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Weekly analytics for 2 – 8 February 2021

09.02.2021
General news /
CPLR news

Weekly analytics of the Centre of Policy and Legal Reform include a weekly expert analysis of the most important processes in Ukraine in areas of constitutionalism, political parties and elections, governance and public administration reform, judiciary, combatting corruption, criminal justice, etc.

If you want to receive expert analytics for the last week of the current month every Tuesday by mail, please send an e-mail to media@pravo.org.ua (Ivan Holod, Сommunication manager).




Liability for fraud is already provided for in the Criminal Code, there is no need to envisage it again


Event

On February 3, the Verkhovna Rada adopted in the first reading the draft Law on amendments to the administrative and criminal legislation on the establishment of the Bureau of Economic Security of Ukraine (No.3959-1).

The above amendments, in particular, provide for the following:

1) a significant increase of the penalty for intentional evasion of taxes, fees, payments in particularly large amounts (Part 3 of Article 212 of the Criminal Code of Ukraine, hereinafter – the CC) – for this crime a basic punishment is envisaged of imprisonment for up to seven years (currently it is punished by a fine). Particularly large is the amount of actual non-receipt in the budgets or state trust funds of costs in the amount of seven thousand and more non-taxable minimum incomes (hereinafter – nmi) (from January 1, 2021 it is over UAH 7,945,000);

2) the CC is supplemented by a new Article 222-2 “Fraud with value added tax”;

3) disclosure of a trade or banking secret (Article 232 of the CC) is transformed from a criminal offense again into a crime – by raising the upper threshold of the fine for this act from three to five thousand nmi;

4) Article 382 of the CC establishes liability for intentional non-compliance with the decision of the investigating judge, and Part 4 of this article specifies that criminal liability arises only for intentional non-compliance by an official of the final, and not any decision of the European Court of Human Rights. ECtHR).

CPLR assessment

1. Increasing penalties for intentional evasion of taxes, fees, payments in particularly large amounts is aimed mainly at the “sharks” of business and this could be welcomed. If we do not take into account that in 2001-2011 the sanction of Part 3 of Art. 212 of the CC provided for the main punishment exclusively in the form of imprisonment for a term of 5 to 10 years, but such punishment, even in the absence of alternative punishments, was applied only to 10-15% of convicts; if there is an alternative punishment in the form of a fine in the sanction, the courts will apply imprisonment only in order to release the convict from serving the probation sentence. Therefore, the convicts will not even pay a fine of UAH 255 to 425 thousand. Therefore, it would be more effective in this case to impose imprisonment combined with a fine as an additional punishment. After all, in accordance with Part 3 of Art. 53 of the Criminal Code, a fine as an additional punishment may be imposed only when it is specifically provided for in the sanctions of the article (sanctions of part of the article) of the Special Part of this Code.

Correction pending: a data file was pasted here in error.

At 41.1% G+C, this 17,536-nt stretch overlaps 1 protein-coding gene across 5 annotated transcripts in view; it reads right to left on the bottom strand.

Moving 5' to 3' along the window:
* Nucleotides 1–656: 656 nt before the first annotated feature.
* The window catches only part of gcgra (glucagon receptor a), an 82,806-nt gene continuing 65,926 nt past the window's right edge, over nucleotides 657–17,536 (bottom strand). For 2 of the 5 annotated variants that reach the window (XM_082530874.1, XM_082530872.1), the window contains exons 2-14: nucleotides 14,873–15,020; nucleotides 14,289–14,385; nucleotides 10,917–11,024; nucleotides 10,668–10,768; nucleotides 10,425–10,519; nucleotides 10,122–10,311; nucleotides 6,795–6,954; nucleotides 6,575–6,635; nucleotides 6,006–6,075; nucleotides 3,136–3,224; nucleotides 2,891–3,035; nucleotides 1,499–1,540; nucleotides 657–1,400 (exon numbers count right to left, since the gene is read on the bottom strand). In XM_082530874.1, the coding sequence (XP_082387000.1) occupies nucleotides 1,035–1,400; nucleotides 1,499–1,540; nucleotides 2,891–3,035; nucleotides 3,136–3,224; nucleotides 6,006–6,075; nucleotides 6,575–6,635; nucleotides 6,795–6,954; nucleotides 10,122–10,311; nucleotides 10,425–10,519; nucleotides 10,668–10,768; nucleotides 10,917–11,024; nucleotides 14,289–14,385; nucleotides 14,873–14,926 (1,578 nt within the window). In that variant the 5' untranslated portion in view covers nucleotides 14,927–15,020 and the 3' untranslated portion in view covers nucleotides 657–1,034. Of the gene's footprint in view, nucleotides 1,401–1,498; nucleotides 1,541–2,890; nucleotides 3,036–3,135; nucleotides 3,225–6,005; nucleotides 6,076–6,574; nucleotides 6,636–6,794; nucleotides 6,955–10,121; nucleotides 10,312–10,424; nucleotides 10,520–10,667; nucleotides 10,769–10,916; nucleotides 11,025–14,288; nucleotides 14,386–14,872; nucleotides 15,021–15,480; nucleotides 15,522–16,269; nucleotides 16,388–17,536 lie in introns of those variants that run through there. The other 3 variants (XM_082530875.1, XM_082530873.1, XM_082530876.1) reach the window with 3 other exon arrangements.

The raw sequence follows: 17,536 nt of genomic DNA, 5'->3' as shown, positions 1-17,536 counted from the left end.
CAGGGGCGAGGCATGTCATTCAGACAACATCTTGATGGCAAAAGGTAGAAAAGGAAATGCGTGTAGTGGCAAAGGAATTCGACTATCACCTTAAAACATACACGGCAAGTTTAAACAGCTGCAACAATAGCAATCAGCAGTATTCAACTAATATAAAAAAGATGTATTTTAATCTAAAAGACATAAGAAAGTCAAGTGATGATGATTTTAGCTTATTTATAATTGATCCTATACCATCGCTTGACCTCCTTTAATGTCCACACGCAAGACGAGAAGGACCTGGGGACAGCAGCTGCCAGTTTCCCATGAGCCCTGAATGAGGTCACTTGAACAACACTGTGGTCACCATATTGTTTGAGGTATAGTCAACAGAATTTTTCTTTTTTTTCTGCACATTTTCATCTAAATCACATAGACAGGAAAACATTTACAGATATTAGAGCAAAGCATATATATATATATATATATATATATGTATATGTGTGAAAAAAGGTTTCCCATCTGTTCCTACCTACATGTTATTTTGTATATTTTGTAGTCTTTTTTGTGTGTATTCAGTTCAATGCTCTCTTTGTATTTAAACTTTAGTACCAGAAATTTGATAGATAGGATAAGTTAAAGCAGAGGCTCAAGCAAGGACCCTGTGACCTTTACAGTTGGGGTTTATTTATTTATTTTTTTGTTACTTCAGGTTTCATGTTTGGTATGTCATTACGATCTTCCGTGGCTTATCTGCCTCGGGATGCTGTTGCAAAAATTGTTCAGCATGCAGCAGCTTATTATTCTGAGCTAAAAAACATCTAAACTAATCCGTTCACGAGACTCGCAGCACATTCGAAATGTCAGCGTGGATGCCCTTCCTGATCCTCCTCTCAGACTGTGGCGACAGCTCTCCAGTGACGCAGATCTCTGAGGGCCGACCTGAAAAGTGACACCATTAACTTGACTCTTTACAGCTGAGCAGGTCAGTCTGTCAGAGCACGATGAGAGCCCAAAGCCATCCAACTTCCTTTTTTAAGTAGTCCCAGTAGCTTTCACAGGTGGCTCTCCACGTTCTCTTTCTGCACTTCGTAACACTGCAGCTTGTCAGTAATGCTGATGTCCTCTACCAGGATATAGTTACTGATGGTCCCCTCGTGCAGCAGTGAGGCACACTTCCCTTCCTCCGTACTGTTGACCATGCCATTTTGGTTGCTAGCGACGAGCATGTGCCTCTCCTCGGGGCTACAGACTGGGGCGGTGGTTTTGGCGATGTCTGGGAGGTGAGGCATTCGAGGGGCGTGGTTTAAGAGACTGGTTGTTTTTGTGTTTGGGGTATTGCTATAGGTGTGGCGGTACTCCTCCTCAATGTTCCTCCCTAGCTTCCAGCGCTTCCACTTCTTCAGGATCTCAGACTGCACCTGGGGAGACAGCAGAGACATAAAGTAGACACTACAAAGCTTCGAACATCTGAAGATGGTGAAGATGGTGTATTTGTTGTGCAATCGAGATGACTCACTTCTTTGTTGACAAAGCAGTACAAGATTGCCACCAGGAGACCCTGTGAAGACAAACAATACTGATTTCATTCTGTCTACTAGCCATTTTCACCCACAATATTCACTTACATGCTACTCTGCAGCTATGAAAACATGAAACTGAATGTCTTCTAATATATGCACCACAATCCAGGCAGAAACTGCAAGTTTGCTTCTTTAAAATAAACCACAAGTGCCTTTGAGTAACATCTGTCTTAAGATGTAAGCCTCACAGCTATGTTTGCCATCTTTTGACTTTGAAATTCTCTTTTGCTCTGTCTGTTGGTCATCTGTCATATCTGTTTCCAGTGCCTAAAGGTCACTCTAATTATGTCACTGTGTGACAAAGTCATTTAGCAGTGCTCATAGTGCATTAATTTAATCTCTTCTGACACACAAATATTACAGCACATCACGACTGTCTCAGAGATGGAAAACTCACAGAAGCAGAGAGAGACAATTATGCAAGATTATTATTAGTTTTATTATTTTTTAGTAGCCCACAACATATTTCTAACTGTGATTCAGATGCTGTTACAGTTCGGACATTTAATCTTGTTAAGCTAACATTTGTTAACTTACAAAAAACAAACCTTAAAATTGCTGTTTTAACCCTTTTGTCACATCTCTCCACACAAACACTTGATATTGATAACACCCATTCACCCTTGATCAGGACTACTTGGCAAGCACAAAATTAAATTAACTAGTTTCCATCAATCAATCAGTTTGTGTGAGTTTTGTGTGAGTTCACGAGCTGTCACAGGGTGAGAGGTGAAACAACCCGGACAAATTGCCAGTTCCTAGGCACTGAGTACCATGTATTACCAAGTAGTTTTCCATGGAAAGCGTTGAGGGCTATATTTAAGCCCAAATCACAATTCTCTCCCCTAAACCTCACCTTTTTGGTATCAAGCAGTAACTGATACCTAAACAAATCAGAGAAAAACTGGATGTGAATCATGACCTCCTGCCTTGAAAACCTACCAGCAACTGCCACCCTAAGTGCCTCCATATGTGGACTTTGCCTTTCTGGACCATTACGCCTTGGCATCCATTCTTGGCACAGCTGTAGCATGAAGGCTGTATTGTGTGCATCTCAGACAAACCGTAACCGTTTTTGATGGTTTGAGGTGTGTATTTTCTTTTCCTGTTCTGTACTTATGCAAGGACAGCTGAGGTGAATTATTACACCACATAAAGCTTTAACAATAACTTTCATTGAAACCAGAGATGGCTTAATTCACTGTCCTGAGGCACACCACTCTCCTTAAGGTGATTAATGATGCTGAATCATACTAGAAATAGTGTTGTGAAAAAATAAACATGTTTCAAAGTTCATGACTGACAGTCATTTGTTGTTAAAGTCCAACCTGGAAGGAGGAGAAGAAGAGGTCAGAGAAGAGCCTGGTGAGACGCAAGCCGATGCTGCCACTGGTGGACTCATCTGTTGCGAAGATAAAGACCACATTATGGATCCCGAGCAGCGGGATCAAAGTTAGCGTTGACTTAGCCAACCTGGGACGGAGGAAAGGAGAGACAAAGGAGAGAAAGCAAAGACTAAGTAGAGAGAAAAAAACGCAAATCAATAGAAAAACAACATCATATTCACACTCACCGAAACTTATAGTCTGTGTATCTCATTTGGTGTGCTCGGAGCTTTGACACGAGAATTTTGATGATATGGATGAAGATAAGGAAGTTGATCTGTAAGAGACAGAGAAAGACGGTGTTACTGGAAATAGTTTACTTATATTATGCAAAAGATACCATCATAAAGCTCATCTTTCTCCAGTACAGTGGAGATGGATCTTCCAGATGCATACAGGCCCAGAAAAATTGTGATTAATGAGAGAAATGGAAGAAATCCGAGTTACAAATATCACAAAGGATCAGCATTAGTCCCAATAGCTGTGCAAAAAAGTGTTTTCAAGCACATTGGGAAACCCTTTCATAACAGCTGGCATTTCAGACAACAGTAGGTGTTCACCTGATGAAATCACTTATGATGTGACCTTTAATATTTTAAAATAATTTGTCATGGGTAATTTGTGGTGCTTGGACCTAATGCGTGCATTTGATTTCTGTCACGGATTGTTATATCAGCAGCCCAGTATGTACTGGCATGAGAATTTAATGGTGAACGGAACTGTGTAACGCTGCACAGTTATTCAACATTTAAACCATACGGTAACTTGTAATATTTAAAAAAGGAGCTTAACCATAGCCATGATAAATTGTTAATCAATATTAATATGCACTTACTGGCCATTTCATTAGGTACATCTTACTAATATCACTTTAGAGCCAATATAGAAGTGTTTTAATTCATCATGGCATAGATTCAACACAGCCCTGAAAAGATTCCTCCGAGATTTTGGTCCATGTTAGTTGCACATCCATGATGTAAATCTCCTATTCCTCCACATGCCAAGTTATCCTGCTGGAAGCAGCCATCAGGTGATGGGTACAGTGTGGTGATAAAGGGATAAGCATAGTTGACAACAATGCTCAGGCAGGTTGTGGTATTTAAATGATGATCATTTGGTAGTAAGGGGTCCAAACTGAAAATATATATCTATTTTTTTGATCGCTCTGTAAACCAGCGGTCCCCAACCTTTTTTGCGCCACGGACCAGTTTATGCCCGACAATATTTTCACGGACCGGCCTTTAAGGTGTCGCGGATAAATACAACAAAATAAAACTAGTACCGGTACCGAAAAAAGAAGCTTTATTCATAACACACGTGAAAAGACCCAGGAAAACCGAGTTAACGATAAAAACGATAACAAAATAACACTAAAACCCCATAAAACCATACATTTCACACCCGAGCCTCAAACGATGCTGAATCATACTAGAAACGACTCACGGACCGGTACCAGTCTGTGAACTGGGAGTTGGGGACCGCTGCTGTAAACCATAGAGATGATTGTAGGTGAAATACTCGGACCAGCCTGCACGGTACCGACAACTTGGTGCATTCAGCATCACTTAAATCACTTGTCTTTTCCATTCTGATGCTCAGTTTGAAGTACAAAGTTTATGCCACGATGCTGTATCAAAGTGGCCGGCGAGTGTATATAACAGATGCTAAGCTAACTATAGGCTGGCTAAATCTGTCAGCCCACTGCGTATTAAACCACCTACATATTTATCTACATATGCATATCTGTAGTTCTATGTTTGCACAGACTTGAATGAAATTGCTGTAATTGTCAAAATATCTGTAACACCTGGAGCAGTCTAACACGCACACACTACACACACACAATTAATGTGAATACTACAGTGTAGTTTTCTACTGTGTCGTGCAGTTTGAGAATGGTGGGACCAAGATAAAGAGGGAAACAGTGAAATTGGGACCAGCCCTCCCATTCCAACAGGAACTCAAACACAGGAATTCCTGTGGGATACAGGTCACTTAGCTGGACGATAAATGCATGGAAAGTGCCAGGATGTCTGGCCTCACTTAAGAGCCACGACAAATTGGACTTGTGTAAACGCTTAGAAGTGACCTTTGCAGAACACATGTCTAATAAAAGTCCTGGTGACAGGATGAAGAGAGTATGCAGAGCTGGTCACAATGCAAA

2. Article 222-2 of the CC, as can be understood from the extremely unfortunate style of its text, provides for liability for the following acts: a) embezzlement of budget funds by obtaining budget compensation, b) illegal misappropriation of budget funds by obtaining budget compensation, c) filing a claim for return of the amount of budget reimbursement – if they are made by submitting knowingly false information, including as a result of using a knowingly forged document.

However, there is no need to supplement Article 222-2 of the Criminal Code.

First, the embezzlement of budget funds or their illegal acquisition by submitting knowingly false information is the same as the seizure of property by fraud, liability for which is now provided in Art. 190 of the CC “Fraud”.

Second, it is unclear how embezzlement differs from illegal acquisition of budget funds, because it is essentially the same thing, and “illegal acquisition” is nonsense, because it is impossible to legally acquire by submitting knowingly false information.

Third, the filing of a claim for refund of the amount of budgetary reimbursement  can be considered only as an attempt to fraudulently seize state property – actions directly aimed at committing a crime, if the crime was not completed for reasons beyond the control of the person (see Article 15 of the CC), for example, because the supervisory authority, in accordance with paragraph “b” of Art. 200.14 of the Tax Code, has sent a tax notice to the taxpayer, in which it stated the grounds for refusal to provide budgetary reimbursement.